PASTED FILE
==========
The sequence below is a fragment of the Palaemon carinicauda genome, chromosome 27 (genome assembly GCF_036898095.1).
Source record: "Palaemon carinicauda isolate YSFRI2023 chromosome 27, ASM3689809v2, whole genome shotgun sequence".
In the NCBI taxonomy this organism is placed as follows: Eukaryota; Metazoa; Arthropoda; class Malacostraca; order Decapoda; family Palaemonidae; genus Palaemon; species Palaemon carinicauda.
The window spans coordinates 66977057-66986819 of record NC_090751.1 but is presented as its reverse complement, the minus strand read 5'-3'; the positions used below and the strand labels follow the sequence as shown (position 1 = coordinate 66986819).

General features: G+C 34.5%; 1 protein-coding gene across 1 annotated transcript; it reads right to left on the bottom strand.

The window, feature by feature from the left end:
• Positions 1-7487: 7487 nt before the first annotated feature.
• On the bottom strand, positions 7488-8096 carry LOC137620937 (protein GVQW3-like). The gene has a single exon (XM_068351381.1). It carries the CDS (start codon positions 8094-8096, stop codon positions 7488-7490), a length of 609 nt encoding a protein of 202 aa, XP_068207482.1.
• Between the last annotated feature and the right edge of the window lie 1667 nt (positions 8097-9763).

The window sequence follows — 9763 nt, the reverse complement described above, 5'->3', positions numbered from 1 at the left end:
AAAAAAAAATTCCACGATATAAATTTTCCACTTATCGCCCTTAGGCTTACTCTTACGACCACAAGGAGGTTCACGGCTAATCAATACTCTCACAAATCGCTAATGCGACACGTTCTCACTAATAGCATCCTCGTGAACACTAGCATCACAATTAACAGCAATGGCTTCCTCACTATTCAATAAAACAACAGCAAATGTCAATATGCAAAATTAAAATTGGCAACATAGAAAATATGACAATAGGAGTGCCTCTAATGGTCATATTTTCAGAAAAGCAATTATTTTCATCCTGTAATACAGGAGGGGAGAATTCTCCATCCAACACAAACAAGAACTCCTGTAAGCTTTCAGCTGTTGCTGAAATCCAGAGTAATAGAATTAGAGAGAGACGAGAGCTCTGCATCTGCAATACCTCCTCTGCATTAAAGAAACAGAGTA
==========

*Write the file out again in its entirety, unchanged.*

The sequence below is a fragment of the Palaemon carinicauda genome, chromosome 27 (genome assembly GCF_036898095.1).
Source record: "Palaemon carinicauda isolate YSFRI2023 chromosome 27, ASM3689809v2, whole genome shotgun sequence".
In the NCBI taxonomy this organism is placed as follows: Eukaryota; Metazoa; Arthropoda; class Malacostraca; order Decapoda; family Palaemonidae; genus Palaemon; species Palaemon carinicauda.
The window spans coordinates 66977057-66986819 of record NC_090751.1 but is presented as its reverse complement, the minus strand read 5'-3'; the positions used below and the strand labels follow the sequence as shown (position 1 = coordinate 66986819).

General features: G+C 34.5%; 1 protein-coding gene across 1 annotated transcript; it reads right to left on the bottom strand.

The window, feature by feature from the left end:
• Positions 1-7487: 7487 nt before the first annotated feature.
• On the bottom strand, positions 7488-8096 carry LOC137620937 (protein GVQW3-like). The gene has a single exon (XM_068351381.1). It carries the CDS (start codon positions 8094-8096, stop codon positions 7488-7490), a length of 609 nt encoding a protein of 202 aa, XP_068207482.1.
• Between the last annotated feature and the right edge of the window lie 1667 nt (positions 8097-9763).

The window sequence follows — 9763 nt, the reverse complement described above, 5'->3', positions numbered from 1 at the left end:
AAAAAAAAATTCCACGATATAAATTTTCCACTTATCGCCCTTAGGCTTACTCTTACGACCACAAGGAGGTTCACGGCTAATCAATACTCTCACAAATCGCTAATGCGACACGTTCTCACTAATAGCATCCTCGTGAACACTAGCATCACAATTAACAGCAATGGCTTCCTCACTATTCAATAAAACAACAGCAAATGTCAATATGCAAAATTAAAATTGGCAACATAGAAAATATGACAATAGGAGTGCCTCTAATGGTCATATTTTCAGAAAAGCAATTATTTTCATCCTGTAATACAGGAGGGGAGAATTCTCCATCCAACACAAACAAGAACTCCTGTAAGCTTTCAGCTGTTGCTGAAATCCAGAGTAATAGAATTAGAGAGAGACGAGAGCTCTGCATCTGCAATACCTCCTCTGCATTAAAGAAACAGAGTA